Five kilometers east, at a dull anchor near the 180-meter-high Gherkin (Foster + Partners, 2004), another of 20 sculptures on the ‘Sculpture in the City’ route: an architectural subject, The Granary (2021), signed by Jesse Pollock. A glossy orange shape, inflated like a balloon, represents a historic English granary, raising questions about cities and countries. In the urban landscape, its color is amazing and tempting like candy

Contemporary sculpture, often through the use of provocative colors and shapes, evokes a desire to see and urges citizens to register it on social networks, especially Instagram. This shared digital memory is a new form of shared memory and has a global reach. Rossi realized this: his floating Tetro del Mondo (1980) in Venice is a pre-digital sign that invites a global projection of architectural imagery.

The sculpture has now become a communications activity to highlight its position in corporate sponsorship funding. We are in the universe of Debord’s “Société du Spectacle”, and digital is the mediator of contemporary philosophy. The idea of ​​sophisticated urbanites about urban life is constantly being refined Quarter hour city By Carlos Moreno. Street food »(Street food), re-marketed for wounds at five times the price when it was on the street. Sculpture has a place in this contemporary philosophy which is at the root of capitalism, consumption and insignificance.

I am referring to the various skyscrapers in London because each is a form of sculpture, so these corporate buildings are also sculpture. Even the straight, square black form of the Stay-Helen Tower is an example of high modern minimalism expressed in both art and architecture. Modernism was blind to its pre-existing urban context, in which community life and the new ” City What he has created does not always work. The architecture of the sculpture then becomes ” Structure 6, with the same indifference to the human scale and history. Now, that’s yesterday’s architecture.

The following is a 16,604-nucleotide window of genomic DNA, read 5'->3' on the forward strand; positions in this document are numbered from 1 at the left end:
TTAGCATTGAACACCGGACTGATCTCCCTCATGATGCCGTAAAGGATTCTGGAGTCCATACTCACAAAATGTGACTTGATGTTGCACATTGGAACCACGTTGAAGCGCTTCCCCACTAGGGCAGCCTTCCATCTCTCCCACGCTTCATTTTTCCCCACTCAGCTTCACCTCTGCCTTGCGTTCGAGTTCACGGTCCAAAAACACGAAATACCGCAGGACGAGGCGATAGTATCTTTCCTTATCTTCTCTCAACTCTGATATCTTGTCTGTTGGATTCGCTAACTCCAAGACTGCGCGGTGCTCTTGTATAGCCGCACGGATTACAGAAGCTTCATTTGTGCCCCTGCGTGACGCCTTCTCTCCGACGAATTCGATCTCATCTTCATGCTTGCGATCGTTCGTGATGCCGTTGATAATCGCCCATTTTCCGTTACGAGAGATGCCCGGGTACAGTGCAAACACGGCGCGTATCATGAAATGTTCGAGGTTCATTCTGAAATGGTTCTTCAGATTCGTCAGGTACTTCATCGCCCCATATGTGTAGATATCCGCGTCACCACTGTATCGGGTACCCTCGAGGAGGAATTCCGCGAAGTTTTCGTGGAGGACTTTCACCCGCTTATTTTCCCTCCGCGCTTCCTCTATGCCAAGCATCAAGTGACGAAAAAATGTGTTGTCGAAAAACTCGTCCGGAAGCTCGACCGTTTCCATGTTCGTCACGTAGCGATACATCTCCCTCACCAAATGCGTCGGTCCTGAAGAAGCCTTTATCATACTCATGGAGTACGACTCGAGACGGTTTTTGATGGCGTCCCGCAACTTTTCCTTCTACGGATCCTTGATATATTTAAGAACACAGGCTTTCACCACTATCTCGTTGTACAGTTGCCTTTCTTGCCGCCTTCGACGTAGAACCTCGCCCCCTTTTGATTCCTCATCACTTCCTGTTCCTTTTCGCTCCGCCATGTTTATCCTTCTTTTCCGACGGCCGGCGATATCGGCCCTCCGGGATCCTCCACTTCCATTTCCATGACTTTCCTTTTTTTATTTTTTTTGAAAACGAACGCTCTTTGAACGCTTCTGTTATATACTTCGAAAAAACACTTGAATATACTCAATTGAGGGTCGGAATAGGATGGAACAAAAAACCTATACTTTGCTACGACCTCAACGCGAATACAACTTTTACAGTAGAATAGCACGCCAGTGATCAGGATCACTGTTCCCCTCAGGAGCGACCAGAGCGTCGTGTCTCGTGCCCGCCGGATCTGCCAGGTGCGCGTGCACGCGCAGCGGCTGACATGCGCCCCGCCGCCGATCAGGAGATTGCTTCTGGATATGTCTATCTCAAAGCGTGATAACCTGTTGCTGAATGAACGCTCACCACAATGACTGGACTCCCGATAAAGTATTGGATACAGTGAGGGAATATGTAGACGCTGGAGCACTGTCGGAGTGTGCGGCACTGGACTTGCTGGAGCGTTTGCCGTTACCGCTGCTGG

Future architecture must be organic – buildings made of natural materials that inhabit plant life and create civic life. Public sculpture also seeks this path. Thomas Heatherington designed a ‘tree of trees’ for the Queen’s Platinum Jubilee. It will have 350 trees in a tree-like steel structure outside Buckingham Palace.

This may not be the way to go. The trees will be isolated in containers, secluded because they cannot connect via a web of mycelium, and the structure has been compared to a mobile network mast.

Aldo Rossi draws buildings and statues in the classical style to convey the collective memory of a fictional and metaphysical city, clearly influenced by de Chirico’s surrealism. Interestingly, a new sculpture outside Cambridge Station, Gavin Turk’s ‘Unrapped in Ariadne’, looks exactly like a Rossi-de Chirico statue, without wrapping and tying it like Cristo and Jean-Claudius.

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Artist Gavin Turk with his sculpture wrapped in Ariadne at Cambridge CB1 @ Phil Minot
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Alice in Wonderland, Bloom Paradise, June T. Lai @ Sina Latif – Sculpture courtesy of City

On July 23, ‘Sculpture in the City’ is hosting an evening of a live performance titled ‘Nocturnal Animals’. In one of its many events, repeated since last year, skaters on rollerblades are Taiwanese artist Jun T. Lai’s ‘Bloom Paradise’ is a collection of sculptures revolving around wild colorful shapes. Alice, a new contemporary in Wonderland, also designed the swollen outfits for skaters. This is a delightful update to the collective memory. Like the Bristol protesters, Jun Lai showed how sculpture can enliven the city and create magic, just as De Chiriko and Rossi envisioned.

Herbert Wright